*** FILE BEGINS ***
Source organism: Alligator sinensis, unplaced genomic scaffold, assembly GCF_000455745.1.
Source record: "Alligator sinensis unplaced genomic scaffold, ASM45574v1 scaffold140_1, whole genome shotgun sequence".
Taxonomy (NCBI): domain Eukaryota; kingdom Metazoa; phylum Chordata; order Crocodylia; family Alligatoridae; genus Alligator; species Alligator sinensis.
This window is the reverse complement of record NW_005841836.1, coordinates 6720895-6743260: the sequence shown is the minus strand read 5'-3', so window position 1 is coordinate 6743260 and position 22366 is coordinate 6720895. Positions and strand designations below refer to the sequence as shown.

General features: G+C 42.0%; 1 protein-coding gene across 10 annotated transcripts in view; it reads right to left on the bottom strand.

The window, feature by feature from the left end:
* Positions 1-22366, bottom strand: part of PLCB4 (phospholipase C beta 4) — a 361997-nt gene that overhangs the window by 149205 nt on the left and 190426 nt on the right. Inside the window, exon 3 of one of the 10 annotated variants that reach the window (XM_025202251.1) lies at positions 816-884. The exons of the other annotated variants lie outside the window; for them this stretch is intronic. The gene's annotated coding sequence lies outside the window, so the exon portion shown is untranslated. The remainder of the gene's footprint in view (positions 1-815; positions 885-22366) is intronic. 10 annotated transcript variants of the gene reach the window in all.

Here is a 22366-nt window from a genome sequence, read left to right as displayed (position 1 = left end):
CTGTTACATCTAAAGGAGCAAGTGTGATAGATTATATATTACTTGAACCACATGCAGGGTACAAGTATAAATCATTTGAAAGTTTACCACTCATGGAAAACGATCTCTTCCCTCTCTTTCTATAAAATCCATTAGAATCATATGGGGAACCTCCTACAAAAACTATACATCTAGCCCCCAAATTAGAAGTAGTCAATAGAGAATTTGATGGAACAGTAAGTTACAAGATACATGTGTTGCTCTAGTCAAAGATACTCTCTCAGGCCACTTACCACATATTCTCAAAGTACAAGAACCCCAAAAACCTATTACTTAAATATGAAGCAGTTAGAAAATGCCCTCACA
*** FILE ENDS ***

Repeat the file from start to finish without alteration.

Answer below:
Source organism: Alligator sinensis, unplaced genomic scaffold, assembly GCF_000455745.1.
Source record: "Alligator sinensis unplaced genomic scaffold, ASM45574v1 scaffold140_1, whole genome shotgun sequence".
Taxonomy (NCBI): domain Eukaryota; kingdom Metazoa; phylum Chordata; order Crocodylia; family Alligatoridae; genus Alligator; species Alligator sinensis.
This window is the reverse complement of record NW_005841836.1, coordinates 6720895-6743260: the sequence shown is the minus strand read 5'-3', so window position 1 is coordinate 6743260 and position 22366 is coordinate 6720895. Positions and strand designations below refer to the sequence as shown.

General features: G+C 42.0%; 1 protein-coding gene across 10 annotated transcripts in view; it reads right to left on the bottom strand.

The window, feature by feature from the left end:
* Positions 1-22366, bottom strand: part of PLCB4 (phospholipase C beta 4) — a 361997-nt gene that overhangs the window by 149205 nt on the left and 190426 nt on the right. Inside the window, exon 3 of one of the 10 annotated variants that reach the window (XM_025202251.1) lies at positions 816-884. The exons of the other annotated variants lie outside the window; for them this stretch is intronic. The gene's annotated coding sequence lies outside the window, so the exon portion shown is untranslated. The remainder of the gene's footprint in view (positions 1-815; positions 885-22366) is intronic. 10 annotated transcript variants of the gene reach the window in all.

Here is a 22366-nt window from a genome sequence, read left to right as displayed (position 1 = left end):
CTGTTACATCTAAAGGAGCAAGTGTGATAGATTATATATTACTTGAACCACATGCAGGGTACAAGTATAAATCATTTGAAAGTTTACCACTCATGGAAAACGATCTCTTCCCTCTCTTTCTATAAAATCCATTAGAATCATATGGGGAACCTCCTACAAAAACTATACATCTAGCCCCCAAATTAGAAGTAGTCAATAGAGAATTTGATGGAACAGTAAGTTACAAGATACATGTGTTGCTCTAGTCAAAGATACTCTCTCAGGCCACTTACCACATATTCTCAAAGTACAAGAACCCCAAAAACCTATTACTTAAATATGAAGCAGTTAGAAAATGCCCTCACA